The PM said that traces of right-wing extremist Anders Behring Breivik's attack are still visible and palpable five years later.
“It has been five years since 77 people were killed. It has been five years since that summer day became one of the darkest days in Norwegian history,” Solberg said from Oslo's Government Quarter, where Breivik detonated a bomb that claimed his first eight victims.
“Those we lost will always be there. Time does not heal all wounds,” the PM continued.
“Five years goes by fast for a little girl or boy who is growing up [but] for those who have lost someone, five years is nothing. We still see traces of terrorist acts. The physical tracks. But these are not the biggest. The biggest tracks are those left in us as people. In the wanting for those we love,” Solberg said.
The prime minister listed several places in the world that have experienced terrorist attacks over the last year during her speech and spoke among other things about the attack in Nice, France last week.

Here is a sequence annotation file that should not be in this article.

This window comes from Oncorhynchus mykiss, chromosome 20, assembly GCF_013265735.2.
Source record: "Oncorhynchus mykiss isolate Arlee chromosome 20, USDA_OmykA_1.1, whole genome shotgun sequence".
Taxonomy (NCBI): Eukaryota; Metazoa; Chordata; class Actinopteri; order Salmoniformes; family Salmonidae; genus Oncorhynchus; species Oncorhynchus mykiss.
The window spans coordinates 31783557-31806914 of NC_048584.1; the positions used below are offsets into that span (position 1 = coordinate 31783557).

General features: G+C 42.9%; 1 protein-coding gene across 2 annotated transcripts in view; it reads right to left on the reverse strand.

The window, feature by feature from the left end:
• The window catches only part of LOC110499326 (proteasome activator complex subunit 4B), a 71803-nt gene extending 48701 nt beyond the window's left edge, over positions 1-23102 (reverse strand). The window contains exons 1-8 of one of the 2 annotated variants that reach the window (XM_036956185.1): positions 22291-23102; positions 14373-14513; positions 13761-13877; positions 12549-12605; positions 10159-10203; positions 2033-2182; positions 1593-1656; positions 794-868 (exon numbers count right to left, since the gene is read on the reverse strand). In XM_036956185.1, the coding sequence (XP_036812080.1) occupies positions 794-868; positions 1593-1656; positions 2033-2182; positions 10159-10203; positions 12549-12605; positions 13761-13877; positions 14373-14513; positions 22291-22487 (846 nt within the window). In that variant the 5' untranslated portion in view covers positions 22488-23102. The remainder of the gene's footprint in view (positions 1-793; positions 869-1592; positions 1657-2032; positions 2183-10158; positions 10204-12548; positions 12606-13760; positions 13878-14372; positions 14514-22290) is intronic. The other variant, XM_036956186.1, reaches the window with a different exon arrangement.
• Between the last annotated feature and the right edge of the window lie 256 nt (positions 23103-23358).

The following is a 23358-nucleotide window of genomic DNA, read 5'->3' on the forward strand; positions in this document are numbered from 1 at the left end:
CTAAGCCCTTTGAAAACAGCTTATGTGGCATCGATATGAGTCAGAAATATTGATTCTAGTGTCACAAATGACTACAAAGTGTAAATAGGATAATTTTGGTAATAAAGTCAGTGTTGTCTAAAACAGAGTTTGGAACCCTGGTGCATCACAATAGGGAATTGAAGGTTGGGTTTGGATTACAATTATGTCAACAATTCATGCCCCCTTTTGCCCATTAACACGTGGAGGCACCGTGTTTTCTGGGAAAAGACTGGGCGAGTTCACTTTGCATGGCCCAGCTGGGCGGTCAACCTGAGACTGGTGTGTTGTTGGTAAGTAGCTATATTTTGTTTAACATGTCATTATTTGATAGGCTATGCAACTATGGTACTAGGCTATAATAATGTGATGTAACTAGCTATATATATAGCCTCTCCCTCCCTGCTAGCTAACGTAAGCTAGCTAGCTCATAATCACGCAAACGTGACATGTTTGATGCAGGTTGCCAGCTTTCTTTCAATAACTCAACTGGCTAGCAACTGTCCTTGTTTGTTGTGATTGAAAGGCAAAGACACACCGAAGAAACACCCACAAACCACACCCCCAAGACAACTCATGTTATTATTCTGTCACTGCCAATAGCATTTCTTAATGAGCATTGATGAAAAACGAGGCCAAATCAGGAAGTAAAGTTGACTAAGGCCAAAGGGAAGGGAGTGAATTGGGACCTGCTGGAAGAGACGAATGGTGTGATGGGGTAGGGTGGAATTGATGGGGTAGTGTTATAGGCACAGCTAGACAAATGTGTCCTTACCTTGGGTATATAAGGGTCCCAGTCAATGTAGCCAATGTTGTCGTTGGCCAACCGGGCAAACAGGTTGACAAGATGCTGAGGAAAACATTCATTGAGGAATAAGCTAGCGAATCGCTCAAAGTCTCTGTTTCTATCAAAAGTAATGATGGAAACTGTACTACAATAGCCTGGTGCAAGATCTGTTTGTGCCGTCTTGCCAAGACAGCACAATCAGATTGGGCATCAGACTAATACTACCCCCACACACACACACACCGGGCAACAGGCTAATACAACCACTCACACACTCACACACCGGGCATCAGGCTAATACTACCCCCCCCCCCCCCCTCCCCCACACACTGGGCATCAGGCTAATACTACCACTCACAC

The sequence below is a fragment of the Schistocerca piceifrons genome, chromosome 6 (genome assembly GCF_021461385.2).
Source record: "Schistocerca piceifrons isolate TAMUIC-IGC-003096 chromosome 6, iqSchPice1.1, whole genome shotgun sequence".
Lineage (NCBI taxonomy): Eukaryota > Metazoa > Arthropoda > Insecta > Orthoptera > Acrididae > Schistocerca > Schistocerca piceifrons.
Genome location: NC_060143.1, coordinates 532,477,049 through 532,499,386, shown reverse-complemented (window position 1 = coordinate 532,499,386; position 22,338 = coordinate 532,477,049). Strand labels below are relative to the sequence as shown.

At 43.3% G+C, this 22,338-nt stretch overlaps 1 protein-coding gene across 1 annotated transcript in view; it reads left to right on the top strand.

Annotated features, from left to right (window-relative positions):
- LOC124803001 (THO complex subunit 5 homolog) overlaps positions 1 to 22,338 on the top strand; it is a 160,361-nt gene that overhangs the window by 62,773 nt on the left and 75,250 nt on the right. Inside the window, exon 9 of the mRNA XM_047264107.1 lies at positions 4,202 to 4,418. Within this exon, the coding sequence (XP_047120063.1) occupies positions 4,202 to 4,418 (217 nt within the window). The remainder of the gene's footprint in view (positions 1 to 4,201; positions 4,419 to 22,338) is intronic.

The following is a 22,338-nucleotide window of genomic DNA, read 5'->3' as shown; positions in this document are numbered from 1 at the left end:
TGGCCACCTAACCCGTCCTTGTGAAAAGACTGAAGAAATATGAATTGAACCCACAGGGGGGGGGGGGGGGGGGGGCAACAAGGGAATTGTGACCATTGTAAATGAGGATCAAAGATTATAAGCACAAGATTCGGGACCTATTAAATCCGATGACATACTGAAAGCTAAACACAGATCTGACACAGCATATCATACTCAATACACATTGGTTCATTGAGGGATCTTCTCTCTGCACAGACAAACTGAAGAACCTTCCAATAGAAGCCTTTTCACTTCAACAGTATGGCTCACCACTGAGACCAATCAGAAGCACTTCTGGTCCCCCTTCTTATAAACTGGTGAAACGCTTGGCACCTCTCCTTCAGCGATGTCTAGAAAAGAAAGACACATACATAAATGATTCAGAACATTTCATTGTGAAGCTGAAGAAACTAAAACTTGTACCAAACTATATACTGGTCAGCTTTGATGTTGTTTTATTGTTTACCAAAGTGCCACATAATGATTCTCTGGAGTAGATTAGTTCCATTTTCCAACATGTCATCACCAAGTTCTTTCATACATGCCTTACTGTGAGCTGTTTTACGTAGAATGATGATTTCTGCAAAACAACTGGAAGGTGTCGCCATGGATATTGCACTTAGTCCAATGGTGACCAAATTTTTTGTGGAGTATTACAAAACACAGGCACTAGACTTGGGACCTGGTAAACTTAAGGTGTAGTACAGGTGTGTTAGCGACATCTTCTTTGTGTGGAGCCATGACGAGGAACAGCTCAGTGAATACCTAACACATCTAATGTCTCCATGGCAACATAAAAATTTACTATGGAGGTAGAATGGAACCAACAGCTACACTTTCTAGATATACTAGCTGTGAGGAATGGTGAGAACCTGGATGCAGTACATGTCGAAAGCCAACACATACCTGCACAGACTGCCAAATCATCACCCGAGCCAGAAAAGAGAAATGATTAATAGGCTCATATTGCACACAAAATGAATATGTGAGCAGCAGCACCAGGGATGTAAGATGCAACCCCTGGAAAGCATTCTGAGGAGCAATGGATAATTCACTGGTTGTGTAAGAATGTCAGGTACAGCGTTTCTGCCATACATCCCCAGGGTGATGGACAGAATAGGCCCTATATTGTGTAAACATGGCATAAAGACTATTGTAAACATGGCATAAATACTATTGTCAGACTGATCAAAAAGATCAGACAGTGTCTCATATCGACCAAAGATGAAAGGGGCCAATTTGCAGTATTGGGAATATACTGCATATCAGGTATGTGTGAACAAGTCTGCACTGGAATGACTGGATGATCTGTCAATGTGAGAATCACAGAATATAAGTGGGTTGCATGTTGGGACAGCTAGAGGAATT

“Today we also send our thoughts to those affected by these and other attacks. The terrorists' ideologies may be different, but they speak the same language. Weapons and violence are their principal tools,” she said.
“Terror can only be combated by offering a better world. We shall bring forth that which brings us together because terrorists want to split us apart and set groups against each other,” Solberg added.
After Breivik detonated a bomb in Oslo, we went the island of Utøya posing as a police officer and killed 69 people, mostly teenagers. The convicted terrorist hunted his victims down for an hour and 15 minutes, as they were trapped on an island just 0.12 square kilometres surrounded by chilly waters.
The extremist is serving a 21-year prison term, which can be extended indefinitely.